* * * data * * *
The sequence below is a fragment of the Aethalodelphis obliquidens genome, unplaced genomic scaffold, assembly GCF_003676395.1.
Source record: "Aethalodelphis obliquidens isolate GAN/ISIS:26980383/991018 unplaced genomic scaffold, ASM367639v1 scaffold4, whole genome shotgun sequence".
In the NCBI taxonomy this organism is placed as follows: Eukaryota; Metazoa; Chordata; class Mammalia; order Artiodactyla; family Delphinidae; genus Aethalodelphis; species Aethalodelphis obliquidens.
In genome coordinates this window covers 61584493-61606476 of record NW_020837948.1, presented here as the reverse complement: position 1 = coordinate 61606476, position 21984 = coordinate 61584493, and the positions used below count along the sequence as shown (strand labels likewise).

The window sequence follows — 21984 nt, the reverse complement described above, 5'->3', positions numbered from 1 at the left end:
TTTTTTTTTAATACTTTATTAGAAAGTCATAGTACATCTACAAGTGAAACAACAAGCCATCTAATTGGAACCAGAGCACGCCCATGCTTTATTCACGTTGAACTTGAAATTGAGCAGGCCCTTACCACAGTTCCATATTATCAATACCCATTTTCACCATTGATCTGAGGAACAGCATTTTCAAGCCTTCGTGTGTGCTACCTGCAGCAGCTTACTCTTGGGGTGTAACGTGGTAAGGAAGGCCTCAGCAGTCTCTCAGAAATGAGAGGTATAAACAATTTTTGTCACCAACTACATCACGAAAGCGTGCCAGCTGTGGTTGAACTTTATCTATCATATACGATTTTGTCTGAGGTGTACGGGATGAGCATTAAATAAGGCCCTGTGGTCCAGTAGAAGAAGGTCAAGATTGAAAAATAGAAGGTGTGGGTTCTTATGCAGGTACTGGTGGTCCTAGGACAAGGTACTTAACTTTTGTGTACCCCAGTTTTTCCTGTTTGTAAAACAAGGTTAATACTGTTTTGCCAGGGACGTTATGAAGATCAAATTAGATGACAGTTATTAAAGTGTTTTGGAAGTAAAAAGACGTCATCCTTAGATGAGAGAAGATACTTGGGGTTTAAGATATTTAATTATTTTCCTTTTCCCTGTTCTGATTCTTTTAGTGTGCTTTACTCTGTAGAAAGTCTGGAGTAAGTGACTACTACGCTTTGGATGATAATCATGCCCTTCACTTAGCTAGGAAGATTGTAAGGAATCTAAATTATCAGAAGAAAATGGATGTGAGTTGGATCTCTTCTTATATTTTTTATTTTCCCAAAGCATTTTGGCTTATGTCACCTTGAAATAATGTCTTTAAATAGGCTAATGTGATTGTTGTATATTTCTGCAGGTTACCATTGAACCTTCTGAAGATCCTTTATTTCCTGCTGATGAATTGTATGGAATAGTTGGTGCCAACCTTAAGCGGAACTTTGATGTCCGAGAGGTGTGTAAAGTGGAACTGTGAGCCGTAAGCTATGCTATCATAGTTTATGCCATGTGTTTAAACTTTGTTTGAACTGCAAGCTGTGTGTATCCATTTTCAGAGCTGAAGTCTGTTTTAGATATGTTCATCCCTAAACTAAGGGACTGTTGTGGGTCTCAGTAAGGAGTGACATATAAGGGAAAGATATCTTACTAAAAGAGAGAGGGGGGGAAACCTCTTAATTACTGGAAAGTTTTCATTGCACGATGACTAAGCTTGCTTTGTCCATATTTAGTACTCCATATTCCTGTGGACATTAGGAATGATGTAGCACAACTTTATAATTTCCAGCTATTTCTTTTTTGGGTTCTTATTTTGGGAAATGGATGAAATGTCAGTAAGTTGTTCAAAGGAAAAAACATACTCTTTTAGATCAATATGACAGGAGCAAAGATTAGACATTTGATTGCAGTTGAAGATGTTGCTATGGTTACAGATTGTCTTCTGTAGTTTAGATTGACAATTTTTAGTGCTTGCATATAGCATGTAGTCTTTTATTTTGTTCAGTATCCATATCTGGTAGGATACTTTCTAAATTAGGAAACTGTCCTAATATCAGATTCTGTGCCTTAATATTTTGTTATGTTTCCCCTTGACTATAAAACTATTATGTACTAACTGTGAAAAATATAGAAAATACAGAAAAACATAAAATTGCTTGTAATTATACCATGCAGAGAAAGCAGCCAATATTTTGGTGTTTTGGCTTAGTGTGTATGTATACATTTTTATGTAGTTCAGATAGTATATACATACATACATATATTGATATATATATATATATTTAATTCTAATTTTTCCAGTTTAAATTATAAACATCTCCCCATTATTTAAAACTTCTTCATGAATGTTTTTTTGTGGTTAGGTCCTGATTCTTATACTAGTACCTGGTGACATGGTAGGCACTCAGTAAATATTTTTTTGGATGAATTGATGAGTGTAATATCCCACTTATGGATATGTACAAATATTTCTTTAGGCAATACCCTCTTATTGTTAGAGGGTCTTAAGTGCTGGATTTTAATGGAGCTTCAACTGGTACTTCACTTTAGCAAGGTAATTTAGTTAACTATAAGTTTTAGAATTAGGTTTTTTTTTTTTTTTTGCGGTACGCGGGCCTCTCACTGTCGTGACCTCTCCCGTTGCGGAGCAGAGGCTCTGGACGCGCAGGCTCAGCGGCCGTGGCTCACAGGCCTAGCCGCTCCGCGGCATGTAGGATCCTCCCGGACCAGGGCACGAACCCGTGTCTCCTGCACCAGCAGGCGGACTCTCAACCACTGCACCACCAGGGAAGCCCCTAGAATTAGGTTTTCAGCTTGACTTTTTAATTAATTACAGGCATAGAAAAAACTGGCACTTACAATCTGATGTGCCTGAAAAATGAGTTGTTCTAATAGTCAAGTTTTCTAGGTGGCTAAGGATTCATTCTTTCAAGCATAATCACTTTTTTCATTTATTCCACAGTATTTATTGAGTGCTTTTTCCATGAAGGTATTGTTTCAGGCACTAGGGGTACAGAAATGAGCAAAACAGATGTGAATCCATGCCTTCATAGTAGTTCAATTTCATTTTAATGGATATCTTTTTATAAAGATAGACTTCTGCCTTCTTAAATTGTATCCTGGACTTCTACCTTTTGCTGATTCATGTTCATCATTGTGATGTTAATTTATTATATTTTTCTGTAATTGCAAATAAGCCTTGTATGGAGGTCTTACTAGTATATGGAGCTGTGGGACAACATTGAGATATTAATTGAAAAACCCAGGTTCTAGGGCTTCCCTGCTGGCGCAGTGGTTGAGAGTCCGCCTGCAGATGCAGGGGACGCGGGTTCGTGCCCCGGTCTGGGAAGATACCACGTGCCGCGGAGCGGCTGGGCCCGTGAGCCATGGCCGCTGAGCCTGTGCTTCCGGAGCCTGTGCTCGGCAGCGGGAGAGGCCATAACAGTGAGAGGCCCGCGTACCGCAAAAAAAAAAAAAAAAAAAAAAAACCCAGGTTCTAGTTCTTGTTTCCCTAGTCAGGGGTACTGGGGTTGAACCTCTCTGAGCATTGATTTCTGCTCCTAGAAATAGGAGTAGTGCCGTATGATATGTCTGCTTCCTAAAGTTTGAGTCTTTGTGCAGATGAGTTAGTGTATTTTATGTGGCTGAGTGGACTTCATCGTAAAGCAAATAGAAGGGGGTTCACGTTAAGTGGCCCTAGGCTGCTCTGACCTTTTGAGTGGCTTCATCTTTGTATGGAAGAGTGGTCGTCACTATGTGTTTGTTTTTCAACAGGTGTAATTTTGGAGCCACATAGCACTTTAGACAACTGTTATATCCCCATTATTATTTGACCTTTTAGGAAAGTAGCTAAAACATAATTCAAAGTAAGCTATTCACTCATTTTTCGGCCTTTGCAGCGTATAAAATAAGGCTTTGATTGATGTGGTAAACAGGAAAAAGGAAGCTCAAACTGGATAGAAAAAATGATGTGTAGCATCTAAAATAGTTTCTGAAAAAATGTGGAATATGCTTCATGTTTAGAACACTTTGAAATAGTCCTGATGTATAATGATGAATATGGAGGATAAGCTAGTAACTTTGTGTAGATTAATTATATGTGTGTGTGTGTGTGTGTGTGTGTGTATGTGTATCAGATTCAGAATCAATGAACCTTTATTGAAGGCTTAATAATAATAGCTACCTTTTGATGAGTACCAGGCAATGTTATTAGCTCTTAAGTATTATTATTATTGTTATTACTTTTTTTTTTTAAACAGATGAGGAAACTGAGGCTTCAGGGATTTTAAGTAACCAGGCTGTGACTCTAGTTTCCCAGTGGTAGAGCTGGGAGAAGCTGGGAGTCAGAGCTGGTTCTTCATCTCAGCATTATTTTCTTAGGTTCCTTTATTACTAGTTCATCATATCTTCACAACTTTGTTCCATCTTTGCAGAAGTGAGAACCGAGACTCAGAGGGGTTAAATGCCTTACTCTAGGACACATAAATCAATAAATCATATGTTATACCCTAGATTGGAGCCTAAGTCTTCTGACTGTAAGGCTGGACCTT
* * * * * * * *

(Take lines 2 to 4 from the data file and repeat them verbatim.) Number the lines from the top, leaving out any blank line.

Source record: "Aethalodelphis obliquidens isolate GAN/ISIS:26980383/991018 unplaced genomic scaffold, ASM367639v1 scaffold4, whole genome shotgun sequence".
In the NCBI taxonomy this organism is placed as follows: Eukaryota; Metazoa; Chordata; class Mammalia; order Artiodactyla; family Delphinidae; genus Aethalodelphis; species Aethalodelphis obliquidens.
In genome coordinates this window covers 61584493-61606476 of record NW_020837948.1, presented here as the reverse complement: position 1 = coordinate 61606476, position 21984 = coordinate 61584493, and the positions used below count along the sequence as shown (strand labels likewise).